Christopher Pyett : ideas for paintings
Autumn is a time for hunkering down. My daughter rang to say her gutters have been replaced and a dangerous chimney taken care of.
We’ve decided to remove two large palm trees that drop thousands of seeds and sprout everywhere. I love their height, but the other trees will soon fill the space left behind.
General garden maintenance is a fulfilling task. Removing spent tomato plants, culling the raspberries and tying the new canes makes the garden feel ready for winter. Pruning everything is something that needs to be rationed according to the recycling bins. We now have two brown bins, for garden waste that I don’t want to compost. Our six compost bins are fully utilized. So the garden is in need of constant attention, which fits in with writing.
I’d like to work half days at each, writing and gardening, so that I’m not sitting in front of the computer all day. This healthy option seldom works out, but I shall continue to aim for this ideal.
My computer is fine apart from the iphotos, which won’t allow me access. I shall really have to learn to use my new laptop, which is another thing I’ve been resisting. So for the moment, no photos of the garden.
Adam Pyett paintings
From another room
Sophie Gannon Gallery
August 29 to September 26
Sophie Gannon Gallery
2 Albert Street, Richmond
Just in case any of you are in Melbourne and able to visit my step son’s exhibition.
It has been a time of sorting, and some paintings that had hitherto been lost have been found.
The painting above was sold and I wanted to find a photo of it, and thought we’d lost it for good. Doing some cleaning up has been very rewarding. This painting was done after we’d been out to celebrate a birthday with a friend up at Dalesford, Victoria. The restaurant has since closed, but the memory of the small dishes to share were exquisite. I think the painting expresses our satisfaction of the meal and company perfectly.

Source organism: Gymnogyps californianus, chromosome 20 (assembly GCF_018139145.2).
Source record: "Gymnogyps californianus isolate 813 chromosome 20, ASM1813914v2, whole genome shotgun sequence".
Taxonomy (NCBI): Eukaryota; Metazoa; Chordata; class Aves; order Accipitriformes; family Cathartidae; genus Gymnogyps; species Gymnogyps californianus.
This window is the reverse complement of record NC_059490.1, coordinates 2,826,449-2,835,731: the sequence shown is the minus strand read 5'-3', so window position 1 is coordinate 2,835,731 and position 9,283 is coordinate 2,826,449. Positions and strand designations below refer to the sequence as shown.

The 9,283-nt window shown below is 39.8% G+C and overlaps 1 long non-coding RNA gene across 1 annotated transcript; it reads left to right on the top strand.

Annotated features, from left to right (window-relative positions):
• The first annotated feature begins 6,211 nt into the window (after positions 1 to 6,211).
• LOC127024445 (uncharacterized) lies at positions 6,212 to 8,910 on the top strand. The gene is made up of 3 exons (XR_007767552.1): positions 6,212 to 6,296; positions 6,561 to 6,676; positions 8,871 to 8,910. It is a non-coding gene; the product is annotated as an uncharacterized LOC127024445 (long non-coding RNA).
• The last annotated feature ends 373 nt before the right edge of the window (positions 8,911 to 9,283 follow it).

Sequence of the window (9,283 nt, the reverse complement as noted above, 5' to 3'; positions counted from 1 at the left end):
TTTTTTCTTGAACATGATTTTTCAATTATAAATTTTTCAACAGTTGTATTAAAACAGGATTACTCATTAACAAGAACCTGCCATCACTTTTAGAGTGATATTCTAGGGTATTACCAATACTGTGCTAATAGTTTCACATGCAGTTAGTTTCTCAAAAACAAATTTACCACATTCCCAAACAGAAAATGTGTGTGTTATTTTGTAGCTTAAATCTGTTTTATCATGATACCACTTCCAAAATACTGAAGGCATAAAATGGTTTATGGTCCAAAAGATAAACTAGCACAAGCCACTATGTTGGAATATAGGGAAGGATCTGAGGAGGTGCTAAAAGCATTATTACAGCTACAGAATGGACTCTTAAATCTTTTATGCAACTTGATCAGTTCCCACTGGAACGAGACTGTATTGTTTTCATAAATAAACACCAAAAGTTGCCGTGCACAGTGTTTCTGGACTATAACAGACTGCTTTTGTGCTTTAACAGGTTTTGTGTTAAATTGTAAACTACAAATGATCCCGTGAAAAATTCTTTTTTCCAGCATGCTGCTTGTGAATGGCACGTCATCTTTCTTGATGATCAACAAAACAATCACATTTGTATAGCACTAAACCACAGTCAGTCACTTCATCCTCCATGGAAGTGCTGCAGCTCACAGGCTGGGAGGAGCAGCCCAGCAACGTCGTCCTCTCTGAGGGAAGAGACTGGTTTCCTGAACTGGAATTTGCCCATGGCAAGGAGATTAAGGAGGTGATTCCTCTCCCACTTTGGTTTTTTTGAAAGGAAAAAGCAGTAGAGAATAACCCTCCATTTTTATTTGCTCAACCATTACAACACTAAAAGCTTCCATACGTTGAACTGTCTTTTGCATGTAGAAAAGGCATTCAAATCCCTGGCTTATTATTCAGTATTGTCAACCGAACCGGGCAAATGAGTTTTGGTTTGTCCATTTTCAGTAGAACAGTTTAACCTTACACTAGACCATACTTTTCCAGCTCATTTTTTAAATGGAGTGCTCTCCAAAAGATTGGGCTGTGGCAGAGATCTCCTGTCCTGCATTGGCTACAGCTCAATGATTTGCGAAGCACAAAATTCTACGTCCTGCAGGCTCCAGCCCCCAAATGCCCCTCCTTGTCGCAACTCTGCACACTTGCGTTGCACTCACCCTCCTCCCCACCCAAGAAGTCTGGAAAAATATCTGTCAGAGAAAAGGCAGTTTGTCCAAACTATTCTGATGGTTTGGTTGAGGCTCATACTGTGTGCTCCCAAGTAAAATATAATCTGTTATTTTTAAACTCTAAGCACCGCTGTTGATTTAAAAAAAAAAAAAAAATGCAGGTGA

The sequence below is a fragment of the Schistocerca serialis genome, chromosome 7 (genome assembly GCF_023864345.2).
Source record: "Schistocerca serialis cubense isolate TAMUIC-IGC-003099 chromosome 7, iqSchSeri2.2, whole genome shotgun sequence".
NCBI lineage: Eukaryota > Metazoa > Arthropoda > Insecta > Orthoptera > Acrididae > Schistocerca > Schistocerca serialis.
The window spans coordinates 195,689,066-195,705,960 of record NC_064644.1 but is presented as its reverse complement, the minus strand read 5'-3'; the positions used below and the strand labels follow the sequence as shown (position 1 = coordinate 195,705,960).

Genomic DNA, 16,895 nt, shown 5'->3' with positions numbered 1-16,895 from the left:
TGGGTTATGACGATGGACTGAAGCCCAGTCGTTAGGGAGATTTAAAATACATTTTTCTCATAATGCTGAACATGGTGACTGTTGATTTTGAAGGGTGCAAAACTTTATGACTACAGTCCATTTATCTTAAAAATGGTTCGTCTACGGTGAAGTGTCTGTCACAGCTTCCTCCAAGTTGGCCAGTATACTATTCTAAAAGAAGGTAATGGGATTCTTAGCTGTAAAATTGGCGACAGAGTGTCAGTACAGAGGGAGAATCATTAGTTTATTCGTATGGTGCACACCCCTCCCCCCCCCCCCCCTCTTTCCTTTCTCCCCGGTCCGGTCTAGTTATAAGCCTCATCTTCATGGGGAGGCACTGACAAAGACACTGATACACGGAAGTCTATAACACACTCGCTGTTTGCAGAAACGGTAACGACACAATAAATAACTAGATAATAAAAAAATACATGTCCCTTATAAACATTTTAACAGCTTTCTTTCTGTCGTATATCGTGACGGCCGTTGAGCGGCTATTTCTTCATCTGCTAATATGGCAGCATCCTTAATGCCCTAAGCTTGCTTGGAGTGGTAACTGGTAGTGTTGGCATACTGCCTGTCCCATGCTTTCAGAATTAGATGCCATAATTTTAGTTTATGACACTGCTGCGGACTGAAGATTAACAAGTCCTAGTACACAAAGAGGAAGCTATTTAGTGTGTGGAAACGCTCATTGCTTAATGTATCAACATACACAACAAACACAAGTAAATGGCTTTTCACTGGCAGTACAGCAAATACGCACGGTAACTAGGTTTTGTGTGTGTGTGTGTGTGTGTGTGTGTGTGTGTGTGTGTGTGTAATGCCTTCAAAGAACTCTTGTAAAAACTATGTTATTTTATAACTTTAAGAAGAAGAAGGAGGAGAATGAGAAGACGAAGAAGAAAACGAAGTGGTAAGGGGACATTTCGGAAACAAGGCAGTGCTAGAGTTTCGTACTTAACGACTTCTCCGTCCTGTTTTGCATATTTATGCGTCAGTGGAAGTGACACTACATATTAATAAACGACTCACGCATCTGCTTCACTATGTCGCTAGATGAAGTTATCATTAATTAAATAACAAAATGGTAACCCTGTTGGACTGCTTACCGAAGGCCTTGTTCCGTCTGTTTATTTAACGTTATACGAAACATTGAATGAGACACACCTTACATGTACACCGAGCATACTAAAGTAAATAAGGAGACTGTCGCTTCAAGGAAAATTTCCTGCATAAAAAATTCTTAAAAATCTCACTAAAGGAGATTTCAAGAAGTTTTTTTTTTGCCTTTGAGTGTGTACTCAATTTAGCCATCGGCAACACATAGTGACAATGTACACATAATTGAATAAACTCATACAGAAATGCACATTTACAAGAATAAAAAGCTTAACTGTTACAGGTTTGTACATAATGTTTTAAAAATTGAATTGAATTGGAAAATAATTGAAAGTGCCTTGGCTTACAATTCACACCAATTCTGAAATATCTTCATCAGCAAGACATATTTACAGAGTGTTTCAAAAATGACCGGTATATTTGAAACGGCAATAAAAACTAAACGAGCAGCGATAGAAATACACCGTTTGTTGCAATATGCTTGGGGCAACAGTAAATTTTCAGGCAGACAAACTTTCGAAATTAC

‘Lost is the new found’
The prompt today is: click on your favourite blog, and pick out the 4th and 14th words(that aren’t ‘the’ or ‘an’). Drop them into this phrase.
“——- is the new ——.’ There’s your post title now write. Well I have adjusted a couple of things!
Thanks to Pauline for hosting Thursday’s Special.
Arch & Slab No. 12 (detail) Christopher Pyett
Arch & Slab No. 12 Christopher Pyett
Sorry this painting is not lit sufficiently!
Futures Past, prompt by Ben Huberman As a kid, what did you want to be when you grow up? How close or far are you from that vision?
When I was pre-teens, all I wanted was to marry Christopher Pyett. The fact that I had to wait till I was 54 didn’t deter me; just allowed a lot of growing up to happen in the interim. I was always a slow learner.
Christopher has a goal of one day winning the Archibald Portrait Prize, though he probably wouldn’t admit it. This year was the first time he’s entered and he missed out. There were over 800 entries, and 47 were chosen.
The good news is that he was accepted into the Salon des Refuse´s. The National Trust S.H. Ervin Gallery at The Rocks has chosen paintings that didn’t make the Archibald Portrait Prize or the Wynne Landscape Prize from this large group of entries. This gallery has a good reputation and I hope if any of you reading this live or are visiting Sydney, you might find time to visit this gallery.
As this will be a touring exhibition, it will also come to the Mornington Regional Gallery on the Mornington Peninsula, Victoria, between 9th October and 29th November. We are very excited about this as it will allow the portrait of Rosie to get some good exposure.
Barbara, wife of artist, Christopher Pyett
I did say I’d show you this finished painting. Chris has experimented on this one using graphite, (pencil), gouache and water-colour. He has now gone back to another he started of our daughter in law, Rachael.
We have the grand children staying, so I may be missing from the blogosphere for a bit. Happy holidays to those of you who are having school holidays!
Re posting this delightful quote.
An old painting of mine
Which way do you view the world?